I keep reading about this kind of reconciliation, and I don’t know how to make it real.

I shared this story last week about my abusive relationship. And I shared the details because I thought, there are probably people at different points of their abusive relationships, and they might not know yet that some behavior constitutes abuse or that it might escalate, and so I wanted to share as much as I could in an effort to reach them wherever they were. But I re-read it, and I worry about the way that it paints my abuser. My abuser. Is it fair to call him that, when he was more than that to me? He was someone I lived with, someone I loved. Someone I saw recently in a completely different light. I was saw him, and my mind had already branded him a monster, and I couldn’t see him as human. And I look back, and I want to see him as human and I want to paint him in a more compassionate light. Because I know that hurt people hurt people.

I wanted to reach out and reform him. I wanted my mother to go to therapy, to seek help. I wanted my father to take anger management seriously, to go not just because it was mandated by the court but because he needed to learn how to better process his emotions and communicate with people. I want real change, and I have enough will to change for all of my abusers, and it pains me that that’s not enough to make them change.

I am here, waiting anxiously because I want so badly to forgive.

Healing is complicated. It’s not linear, and sometimes I feel more healed than other times. Sometimes I heal through listening, through helping others who have faced similar or the same challenges; but I am not objective. I advise them as though I am them and they are me. I am so invested that I don’t see us as separate, and it’s a problem because then I worry that maybe I’m not really seeing them, and if I’m not seeing them then I cannot be truly listening and truly helping. Healing them becomes about healing me.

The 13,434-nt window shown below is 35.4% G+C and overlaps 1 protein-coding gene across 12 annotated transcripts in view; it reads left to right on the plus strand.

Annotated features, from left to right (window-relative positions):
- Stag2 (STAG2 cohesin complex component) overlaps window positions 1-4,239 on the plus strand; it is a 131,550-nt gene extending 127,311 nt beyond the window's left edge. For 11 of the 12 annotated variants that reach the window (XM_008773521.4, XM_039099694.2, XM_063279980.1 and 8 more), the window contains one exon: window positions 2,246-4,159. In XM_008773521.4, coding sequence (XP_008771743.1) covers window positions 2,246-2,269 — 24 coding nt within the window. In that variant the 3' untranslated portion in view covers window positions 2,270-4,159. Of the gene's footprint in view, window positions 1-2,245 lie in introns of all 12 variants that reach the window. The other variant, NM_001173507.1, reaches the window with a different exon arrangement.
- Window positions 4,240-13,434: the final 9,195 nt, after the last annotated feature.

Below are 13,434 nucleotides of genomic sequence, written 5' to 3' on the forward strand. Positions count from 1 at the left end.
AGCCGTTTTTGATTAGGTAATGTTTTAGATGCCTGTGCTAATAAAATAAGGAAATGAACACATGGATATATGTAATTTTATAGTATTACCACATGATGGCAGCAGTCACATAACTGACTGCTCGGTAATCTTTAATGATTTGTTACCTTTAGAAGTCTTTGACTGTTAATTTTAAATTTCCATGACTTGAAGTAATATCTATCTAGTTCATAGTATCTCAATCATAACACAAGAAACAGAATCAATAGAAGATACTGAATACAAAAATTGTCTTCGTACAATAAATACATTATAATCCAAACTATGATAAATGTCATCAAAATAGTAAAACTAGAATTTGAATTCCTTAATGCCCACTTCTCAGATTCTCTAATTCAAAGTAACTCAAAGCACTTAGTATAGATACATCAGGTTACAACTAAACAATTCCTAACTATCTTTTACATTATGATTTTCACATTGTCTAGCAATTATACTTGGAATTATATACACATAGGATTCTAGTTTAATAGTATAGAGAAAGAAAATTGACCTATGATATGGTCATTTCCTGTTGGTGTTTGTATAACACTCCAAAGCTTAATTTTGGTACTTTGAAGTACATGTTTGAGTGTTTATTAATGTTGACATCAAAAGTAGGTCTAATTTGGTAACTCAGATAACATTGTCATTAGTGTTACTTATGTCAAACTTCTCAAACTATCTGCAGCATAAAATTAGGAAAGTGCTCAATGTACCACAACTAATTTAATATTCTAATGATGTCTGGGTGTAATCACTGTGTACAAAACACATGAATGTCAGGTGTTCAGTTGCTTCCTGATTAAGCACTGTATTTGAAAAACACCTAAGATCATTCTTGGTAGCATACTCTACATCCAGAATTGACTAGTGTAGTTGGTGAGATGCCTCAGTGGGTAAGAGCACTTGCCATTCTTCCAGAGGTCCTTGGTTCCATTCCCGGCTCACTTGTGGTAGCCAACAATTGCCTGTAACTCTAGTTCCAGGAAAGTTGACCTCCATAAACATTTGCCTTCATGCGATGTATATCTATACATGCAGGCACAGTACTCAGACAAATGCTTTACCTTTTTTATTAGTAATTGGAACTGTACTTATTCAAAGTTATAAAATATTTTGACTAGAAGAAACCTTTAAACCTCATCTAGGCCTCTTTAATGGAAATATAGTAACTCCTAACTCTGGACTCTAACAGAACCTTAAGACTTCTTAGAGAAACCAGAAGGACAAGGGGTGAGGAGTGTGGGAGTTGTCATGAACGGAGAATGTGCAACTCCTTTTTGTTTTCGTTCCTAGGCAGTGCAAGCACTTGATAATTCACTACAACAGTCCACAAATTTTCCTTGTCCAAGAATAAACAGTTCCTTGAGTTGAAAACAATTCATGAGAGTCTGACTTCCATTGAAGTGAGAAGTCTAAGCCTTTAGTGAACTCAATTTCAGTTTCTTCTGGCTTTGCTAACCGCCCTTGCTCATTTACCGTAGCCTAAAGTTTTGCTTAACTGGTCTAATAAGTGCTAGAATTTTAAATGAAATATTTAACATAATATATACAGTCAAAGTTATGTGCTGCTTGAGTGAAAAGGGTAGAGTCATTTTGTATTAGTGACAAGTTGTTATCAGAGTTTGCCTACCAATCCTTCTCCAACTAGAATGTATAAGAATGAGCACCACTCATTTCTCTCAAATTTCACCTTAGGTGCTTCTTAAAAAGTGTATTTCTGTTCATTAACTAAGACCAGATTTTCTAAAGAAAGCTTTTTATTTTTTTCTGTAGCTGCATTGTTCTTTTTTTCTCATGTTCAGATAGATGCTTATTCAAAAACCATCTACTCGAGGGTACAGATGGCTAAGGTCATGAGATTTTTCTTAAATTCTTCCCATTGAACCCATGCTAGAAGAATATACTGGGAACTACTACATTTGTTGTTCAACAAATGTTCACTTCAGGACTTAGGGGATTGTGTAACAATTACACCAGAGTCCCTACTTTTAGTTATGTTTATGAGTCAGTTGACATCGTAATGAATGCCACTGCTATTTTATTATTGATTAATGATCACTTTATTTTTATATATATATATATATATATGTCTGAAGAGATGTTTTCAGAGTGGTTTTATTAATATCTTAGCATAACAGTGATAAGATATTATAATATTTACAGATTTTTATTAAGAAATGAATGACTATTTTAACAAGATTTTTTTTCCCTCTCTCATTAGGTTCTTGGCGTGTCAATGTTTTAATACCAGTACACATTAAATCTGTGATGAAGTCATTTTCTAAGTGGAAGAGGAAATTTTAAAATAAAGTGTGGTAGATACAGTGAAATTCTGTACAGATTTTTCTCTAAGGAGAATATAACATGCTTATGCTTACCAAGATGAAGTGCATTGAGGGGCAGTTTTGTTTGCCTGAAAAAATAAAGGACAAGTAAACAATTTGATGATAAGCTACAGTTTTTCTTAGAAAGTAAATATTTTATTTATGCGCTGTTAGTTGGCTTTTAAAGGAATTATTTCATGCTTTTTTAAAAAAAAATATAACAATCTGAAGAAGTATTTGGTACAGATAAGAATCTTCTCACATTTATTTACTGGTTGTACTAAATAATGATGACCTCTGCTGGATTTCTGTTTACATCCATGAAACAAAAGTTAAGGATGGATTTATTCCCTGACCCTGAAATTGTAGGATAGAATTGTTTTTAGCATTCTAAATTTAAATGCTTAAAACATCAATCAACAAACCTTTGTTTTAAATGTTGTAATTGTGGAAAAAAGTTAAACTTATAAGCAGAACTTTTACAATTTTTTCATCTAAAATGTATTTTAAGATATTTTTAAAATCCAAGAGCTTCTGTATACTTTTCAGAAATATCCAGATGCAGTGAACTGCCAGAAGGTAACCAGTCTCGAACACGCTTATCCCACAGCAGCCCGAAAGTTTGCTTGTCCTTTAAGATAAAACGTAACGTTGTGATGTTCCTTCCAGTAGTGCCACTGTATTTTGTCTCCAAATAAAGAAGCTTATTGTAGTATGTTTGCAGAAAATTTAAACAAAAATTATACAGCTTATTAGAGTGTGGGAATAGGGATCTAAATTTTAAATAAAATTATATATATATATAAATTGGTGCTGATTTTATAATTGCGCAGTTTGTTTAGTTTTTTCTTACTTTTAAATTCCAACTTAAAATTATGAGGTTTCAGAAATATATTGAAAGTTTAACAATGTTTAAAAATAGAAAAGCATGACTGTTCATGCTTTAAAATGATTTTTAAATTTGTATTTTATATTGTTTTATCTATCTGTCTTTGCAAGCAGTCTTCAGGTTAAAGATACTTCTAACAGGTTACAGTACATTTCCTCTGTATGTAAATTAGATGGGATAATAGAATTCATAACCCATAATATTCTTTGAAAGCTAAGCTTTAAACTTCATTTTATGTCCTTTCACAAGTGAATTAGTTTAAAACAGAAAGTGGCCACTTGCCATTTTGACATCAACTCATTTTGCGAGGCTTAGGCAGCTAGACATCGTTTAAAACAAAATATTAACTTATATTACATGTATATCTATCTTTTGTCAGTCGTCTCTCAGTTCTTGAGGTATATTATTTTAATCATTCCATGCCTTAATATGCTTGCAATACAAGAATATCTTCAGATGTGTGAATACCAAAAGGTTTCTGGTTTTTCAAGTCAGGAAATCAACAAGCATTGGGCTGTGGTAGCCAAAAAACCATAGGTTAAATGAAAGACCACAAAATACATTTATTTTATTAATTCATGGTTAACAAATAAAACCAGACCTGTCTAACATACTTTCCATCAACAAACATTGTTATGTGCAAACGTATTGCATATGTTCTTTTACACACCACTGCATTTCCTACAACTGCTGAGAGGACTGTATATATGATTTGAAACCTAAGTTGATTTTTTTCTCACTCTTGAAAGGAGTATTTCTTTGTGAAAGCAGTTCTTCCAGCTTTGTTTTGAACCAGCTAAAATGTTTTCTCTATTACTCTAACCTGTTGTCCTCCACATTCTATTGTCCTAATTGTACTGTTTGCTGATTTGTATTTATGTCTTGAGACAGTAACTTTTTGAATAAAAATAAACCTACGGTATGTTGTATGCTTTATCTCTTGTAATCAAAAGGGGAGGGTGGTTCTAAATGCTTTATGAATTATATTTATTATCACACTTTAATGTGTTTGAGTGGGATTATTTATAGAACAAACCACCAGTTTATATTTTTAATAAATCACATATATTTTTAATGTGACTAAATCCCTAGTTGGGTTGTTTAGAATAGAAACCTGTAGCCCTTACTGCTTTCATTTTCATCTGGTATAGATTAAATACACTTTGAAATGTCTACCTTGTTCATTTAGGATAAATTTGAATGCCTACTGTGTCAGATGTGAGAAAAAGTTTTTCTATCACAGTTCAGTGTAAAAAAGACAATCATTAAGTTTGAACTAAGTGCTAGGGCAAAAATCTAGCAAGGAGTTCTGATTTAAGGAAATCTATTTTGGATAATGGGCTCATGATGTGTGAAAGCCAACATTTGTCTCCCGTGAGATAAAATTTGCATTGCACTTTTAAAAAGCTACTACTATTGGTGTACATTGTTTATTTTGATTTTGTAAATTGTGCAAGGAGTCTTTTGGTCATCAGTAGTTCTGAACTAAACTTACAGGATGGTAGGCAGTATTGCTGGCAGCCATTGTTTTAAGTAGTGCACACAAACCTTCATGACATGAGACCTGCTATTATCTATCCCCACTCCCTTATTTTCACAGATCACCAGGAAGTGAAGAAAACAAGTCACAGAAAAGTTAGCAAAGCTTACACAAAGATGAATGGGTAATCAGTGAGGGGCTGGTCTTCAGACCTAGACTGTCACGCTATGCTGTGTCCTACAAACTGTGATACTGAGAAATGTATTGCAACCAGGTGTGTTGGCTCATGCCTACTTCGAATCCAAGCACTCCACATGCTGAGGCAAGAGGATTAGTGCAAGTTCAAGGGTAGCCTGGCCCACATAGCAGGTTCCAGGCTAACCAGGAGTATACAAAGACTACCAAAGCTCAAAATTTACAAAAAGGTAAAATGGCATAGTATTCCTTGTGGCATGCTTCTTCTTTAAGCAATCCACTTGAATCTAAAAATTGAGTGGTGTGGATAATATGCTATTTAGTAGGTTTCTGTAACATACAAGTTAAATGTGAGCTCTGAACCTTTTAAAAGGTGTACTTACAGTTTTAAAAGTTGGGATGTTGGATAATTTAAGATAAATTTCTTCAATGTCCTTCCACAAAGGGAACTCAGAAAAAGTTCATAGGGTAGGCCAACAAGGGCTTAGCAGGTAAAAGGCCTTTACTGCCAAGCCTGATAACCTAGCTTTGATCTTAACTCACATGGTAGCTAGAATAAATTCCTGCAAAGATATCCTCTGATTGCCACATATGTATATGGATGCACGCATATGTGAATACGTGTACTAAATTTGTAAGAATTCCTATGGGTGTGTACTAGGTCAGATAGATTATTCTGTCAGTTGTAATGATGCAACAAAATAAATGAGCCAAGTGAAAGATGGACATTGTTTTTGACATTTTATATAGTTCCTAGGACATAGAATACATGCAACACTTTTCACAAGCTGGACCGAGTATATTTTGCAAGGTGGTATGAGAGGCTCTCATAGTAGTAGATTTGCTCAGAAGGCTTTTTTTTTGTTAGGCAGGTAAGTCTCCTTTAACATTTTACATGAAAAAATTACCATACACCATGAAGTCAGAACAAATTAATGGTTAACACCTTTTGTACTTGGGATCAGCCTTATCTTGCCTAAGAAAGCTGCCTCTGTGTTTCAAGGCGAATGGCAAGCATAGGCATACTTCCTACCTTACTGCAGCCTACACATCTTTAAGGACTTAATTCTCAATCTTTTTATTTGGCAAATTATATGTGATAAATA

It feels like I should end this post with something really revelational and wise. I’ve come to feel like I’m supposed to be some source of wisdom, and I fall short. I am still this twenty-six year old single mom figuring out my own life every day and mothering a toddler who keeps growing and changing and saying hilarious things and throwing tantrums and giving me eskimo kisses. There’s a lot on my plate, and sometimes I feel invincible but other times I’m so overwhelmed.

So I’ll leave you with this video of me and Max performing Mr. Roboto (feat. Lucy Raven), my poor sweet child and my poor sweet cat, how did they get stuck with me?

things i brushed off

i hate to go on and on about something that happened years ago, but you know, sometimes  it still hurts and i can’t help that.

when i watched beyonce’s visual album, i couldn’t help but be triggered. i couldn’t help but think about my experiences with infidelity, which were part of my experiences with domestic abuse.

and when i think about my experience with abuse, i can’t help but also think about my work, about street harassment and how it’s connected to other forms of gender-based violence, how people tell us to brush it off.

the first time my ex raised his voice to me, i brushed it off. i thought it wasn’t that serious. i thought we all get drunk and mad sometimes, and it wasn’t like he hit me.